Wednesday, October 12, 2022

Ralph Vaughan Williams: a commemoration

Today is the 150th anniversary of the birth of this great composer, so it seems an appropriate time to pay tribute to his work, especially as it tends to get left out of histories of 20th century music that aren't intended as exhaustive surveys.

The problem is that RVW wasn't a radical revolutionary, nor did he have weird psychiatric ticks, the kinds of things that make composers easy to write about. He was a level-headed man who lived an ordinary uneventful life (aside from his mistress, and that's quite a story) and who simply wrote some great music.

Two things you need to know about RVW to start with: first, his first name is pronounced Rafe. "Any other pronunciation used to infuriate him," writes his widow, who really ought to know. Strangely, I've met a few people who remember this backwards, and are convinced that he hated it.

Second, his last name is "Vaughan Williams." Two barrels, no hyphen; file him under V. Anybody who knows people named Nielsen Hayden should have no trouble with that. But he's usually just called RVW.

RVW, like Anton Bruckner, was a late-blooming composer. He didn't hit his stride and start writing pieces for which he's remembered until he was in his mid-30s, around 1905-10. But then he remained active and fluent right up to the end. He was 85 when he died in 1958, less than a year after completing his Ninth Symphony.

His music is intensely English in a 'rooted in the landscape' way, as Tolkien's writing is. This though he was not a countryman but a Londoner by nature. (This though he was born in a Gloucestershire village - he didn't live there for long - and had a home out in Surrey after his first wife became unable to handle city staircases.) This landscape feel puts him in the same category as other pastoral nationalists like Grieg and Dvorak, but a lot of British composers of more continental bent didn't approve. He and his compatriots (Holst, Butterworth) were mocked as "cowpat" composers.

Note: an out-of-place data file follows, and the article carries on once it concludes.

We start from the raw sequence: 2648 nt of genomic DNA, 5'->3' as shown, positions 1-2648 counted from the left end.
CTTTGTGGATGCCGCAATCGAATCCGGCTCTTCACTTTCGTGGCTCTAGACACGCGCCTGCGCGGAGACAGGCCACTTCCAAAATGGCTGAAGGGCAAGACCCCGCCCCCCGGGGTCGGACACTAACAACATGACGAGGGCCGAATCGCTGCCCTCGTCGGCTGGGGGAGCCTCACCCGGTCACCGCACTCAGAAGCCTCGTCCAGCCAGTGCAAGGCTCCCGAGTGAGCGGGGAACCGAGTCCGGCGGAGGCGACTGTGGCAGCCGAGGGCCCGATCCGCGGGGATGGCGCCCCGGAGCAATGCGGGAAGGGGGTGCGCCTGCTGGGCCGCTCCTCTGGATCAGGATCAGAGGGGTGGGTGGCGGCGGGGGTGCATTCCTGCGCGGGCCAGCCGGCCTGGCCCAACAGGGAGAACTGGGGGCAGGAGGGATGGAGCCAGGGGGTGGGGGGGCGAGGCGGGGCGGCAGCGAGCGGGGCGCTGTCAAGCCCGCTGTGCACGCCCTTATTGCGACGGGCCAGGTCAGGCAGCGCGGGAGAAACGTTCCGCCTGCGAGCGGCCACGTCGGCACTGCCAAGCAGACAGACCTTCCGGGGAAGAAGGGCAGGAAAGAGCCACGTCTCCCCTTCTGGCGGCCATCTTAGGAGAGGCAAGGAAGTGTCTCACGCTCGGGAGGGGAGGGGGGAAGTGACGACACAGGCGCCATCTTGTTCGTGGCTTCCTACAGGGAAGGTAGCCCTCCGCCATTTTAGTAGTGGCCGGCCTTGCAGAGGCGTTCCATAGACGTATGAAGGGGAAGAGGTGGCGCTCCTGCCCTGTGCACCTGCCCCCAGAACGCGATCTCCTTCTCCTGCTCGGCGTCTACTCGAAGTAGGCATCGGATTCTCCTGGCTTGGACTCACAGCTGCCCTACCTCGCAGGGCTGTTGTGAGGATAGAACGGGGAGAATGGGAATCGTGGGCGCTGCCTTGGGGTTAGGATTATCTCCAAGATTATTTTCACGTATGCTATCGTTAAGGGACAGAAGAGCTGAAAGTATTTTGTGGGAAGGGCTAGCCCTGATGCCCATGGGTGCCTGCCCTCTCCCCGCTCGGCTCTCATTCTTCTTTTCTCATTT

Actually there is a strong continental, particularly French, strain to RVW's music. He studied with Ravel for the purpose of acquiring a little polish, and it stuck. Compare his more pastoral works with those of Delius, on whom the French scent is more obvious, and you'll see.

But the English was his strongest rooting point. He edited collections of Renaissance-era compositions of his country, some of which he used in his music, and he traveled the countryside collecting folk songs, some of which he also used in his music. Plenty of composers of other countries have done the same without being called "cowpat" composers. Nobody would call Bartok that, and he was one of the great folksong collectors of all time. I guess it's because his music wasn't as pastoral as RVW's.